Saturday, August 30, 2008

Deeds, Not Creeds

I have days when I really question myself - my ability, my calling, my faith. Thankfully, I occasionally get external reminders that I'm not a complete loser ;). Yesterday, I got two of my prior learning evaluations for college, and they made me sound amazing! I think I'll put them on my website as testimonials or something ;). But really, it was a nice reminder that, despite my almost constant attention to parenting my four little wild heathens for the last 12 years, I have accomplished some pretty amazing things in my communities. I have not just talked the talk, but walked the walk. I have put my time, my family, my values on the line, and lived them. It's good to remind myself of that when I am struggling with feeling judgmental, or struggling with how to model the values that are important to me.

In A Chosen Faith, Forrest Church says:
"...the principal sin besetting many of us today is the sin of sophisticated resignation. This sin is particularly insidious because it comes with its own veil. That is, it appears respectable. It allows us to feel strongly about injustices without prompting us to do anything about them. This sin is tailor-made for many of us because it is fed by knowledge."

"Our heritage reminds us that we are a faith of deeds, not creeds."

"In face of this, we are left with two choices. One is to climb off our moral high horse; the other is to learn how to ride. Both are preferable to high-minded posturing and sophisticated resignation, but only the latter represents the promise and fulfillment of our faith."

As a mom of a large family, it is sometimes very easy for me to fall back on being an "idea person" rather than an "action person." It's hard to attend peace rallies on corners with 4children in tow. It's hard to attend film screenings with a toddler. It's hard to make phone calls to representatives when the kids have "phone radar" and start screaming as soon as the dial tone reaches my ear.

These aren't excuses; these are realities. But as someone who thrives on action, it's hard to remember that you can do everything, but not all at once. I do serve my community - I educate moms on birth and breastfeeding; I serve on the local homeschooling board, and put out a newsletter every month. I try to donate money to families who are struggling, or to bring meals to those who have a new baby, or a death in the family (I admit, this is not my strong point).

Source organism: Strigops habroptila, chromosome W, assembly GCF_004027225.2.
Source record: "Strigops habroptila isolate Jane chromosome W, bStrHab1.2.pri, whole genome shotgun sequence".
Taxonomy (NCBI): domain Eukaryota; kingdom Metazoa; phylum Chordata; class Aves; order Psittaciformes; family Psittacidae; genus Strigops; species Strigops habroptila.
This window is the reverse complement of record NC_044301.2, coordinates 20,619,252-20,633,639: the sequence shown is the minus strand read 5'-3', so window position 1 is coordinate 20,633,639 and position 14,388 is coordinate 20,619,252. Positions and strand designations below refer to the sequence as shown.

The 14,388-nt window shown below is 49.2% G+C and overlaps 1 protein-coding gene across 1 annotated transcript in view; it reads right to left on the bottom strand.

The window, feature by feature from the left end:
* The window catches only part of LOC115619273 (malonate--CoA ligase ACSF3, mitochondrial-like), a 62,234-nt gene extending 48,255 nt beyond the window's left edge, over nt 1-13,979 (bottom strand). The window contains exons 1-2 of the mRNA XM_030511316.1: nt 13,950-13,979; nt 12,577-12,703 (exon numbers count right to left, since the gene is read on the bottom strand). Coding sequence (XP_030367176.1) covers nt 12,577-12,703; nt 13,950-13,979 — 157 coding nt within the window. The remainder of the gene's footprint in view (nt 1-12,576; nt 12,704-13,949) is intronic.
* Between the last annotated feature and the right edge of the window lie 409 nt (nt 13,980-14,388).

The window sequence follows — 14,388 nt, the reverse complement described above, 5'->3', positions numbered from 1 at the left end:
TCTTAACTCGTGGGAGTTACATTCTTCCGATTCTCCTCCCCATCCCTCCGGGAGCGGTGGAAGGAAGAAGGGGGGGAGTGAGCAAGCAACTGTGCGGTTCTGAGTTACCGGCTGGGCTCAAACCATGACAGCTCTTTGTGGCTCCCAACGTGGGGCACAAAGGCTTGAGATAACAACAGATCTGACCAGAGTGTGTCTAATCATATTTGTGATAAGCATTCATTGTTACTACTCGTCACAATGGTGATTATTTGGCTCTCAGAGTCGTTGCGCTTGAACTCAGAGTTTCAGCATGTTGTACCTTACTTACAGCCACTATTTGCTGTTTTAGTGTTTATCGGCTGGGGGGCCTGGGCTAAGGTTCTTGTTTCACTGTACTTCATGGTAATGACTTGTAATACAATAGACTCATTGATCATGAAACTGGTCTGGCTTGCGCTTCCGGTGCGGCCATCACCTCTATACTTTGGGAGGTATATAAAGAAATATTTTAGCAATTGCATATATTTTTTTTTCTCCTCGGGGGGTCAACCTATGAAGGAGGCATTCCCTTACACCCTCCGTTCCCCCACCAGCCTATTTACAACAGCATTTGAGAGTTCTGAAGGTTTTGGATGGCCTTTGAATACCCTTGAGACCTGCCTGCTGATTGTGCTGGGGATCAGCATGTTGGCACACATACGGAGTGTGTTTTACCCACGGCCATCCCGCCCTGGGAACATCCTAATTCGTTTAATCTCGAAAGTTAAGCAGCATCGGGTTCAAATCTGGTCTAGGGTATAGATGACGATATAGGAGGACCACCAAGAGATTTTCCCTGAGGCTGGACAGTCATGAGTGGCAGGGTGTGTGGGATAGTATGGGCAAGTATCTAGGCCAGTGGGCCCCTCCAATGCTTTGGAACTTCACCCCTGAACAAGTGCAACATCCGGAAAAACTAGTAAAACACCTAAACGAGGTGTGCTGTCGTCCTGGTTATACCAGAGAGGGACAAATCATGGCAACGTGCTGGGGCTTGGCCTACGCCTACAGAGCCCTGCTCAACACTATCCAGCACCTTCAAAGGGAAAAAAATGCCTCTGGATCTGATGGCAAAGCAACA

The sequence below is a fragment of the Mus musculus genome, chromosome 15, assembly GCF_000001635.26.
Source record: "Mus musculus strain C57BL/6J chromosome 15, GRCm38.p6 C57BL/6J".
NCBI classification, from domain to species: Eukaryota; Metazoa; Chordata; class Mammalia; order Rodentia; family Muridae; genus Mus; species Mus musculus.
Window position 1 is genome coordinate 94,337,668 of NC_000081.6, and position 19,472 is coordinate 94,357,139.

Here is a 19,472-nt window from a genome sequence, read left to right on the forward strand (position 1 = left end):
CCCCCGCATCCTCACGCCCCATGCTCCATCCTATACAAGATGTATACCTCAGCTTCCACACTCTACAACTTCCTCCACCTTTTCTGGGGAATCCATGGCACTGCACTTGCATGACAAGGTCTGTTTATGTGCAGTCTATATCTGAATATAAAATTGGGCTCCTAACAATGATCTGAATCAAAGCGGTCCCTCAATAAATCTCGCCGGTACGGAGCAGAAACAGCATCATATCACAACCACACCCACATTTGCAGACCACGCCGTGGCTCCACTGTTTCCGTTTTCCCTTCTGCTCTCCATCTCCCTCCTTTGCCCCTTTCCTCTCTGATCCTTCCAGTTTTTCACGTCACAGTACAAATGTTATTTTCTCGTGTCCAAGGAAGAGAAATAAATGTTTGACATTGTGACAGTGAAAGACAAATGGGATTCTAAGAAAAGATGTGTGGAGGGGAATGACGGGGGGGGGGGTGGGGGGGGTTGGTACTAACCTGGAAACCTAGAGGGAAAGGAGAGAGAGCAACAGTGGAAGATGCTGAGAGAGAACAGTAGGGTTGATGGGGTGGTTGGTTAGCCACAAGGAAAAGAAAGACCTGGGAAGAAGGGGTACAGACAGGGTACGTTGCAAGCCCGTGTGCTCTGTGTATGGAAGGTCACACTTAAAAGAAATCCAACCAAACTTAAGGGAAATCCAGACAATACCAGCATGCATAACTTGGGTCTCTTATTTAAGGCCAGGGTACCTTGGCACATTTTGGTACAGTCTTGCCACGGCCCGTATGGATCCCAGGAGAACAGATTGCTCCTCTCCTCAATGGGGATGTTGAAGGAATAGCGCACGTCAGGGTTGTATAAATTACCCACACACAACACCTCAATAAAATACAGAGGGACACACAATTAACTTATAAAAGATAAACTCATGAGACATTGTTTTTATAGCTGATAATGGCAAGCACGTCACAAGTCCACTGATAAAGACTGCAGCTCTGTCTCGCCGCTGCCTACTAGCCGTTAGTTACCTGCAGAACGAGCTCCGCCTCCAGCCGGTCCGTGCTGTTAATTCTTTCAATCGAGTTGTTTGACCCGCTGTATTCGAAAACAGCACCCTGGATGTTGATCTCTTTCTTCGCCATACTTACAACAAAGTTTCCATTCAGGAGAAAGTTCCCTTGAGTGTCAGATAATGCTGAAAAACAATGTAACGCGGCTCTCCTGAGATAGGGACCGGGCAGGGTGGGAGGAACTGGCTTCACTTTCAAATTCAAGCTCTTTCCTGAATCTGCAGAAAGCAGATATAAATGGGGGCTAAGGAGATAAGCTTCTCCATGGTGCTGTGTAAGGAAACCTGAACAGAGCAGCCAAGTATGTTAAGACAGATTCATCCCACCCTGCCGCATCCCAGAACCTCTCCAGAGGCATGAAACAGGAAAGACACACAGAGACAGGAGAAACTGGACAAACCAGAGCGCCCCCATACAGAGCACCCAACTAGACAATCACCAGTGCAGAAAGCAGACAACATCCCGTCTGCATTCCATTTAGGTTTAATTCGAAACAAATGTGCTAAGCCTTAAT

But, I can do deeds, even in small ways. My daughter and I talked about this, and my struggle to feel effective and not judgmental about the poverty and lack of education in our community. I can reach out in small ways to be the change.

Something else that we talked about is the fact that not everyone has the same opportunities. Church also points out his belief in a gray area between original sin and children born pure:

"Having observed my own children, I am ambivalent when it comes to these two positions, nature and nurture We are born with a capacity for both good and evil, and society contributes directly to the development of our aptitude for each. Einstein once said that God does not throw dice. I disagree. That is precisely what "God" does. Each fertilized egg is a throw of the dice, and so is the family, environment, nation, century, and set of opportunities - or lack thereof- into which we are born."

When I read this to my daughter, she said, "well, that's what you said yesterday. Were you quoting him?" I wasn't. So I must be doing something right; saying the right words, walking the walk.

Buehrens tells us, "...the difficult, ordinary heroism of unknown people in their daily lives is often more important than the inspiring words of their better-known leaders."

You and I, and my kids...we can all be the change, a day at a time, a deed at a time. Falling prey to sophisiticated resignation is easy to do, but as long as we keep action at the forefront of our minds - walking, not just talking - each one of us can make a difference.

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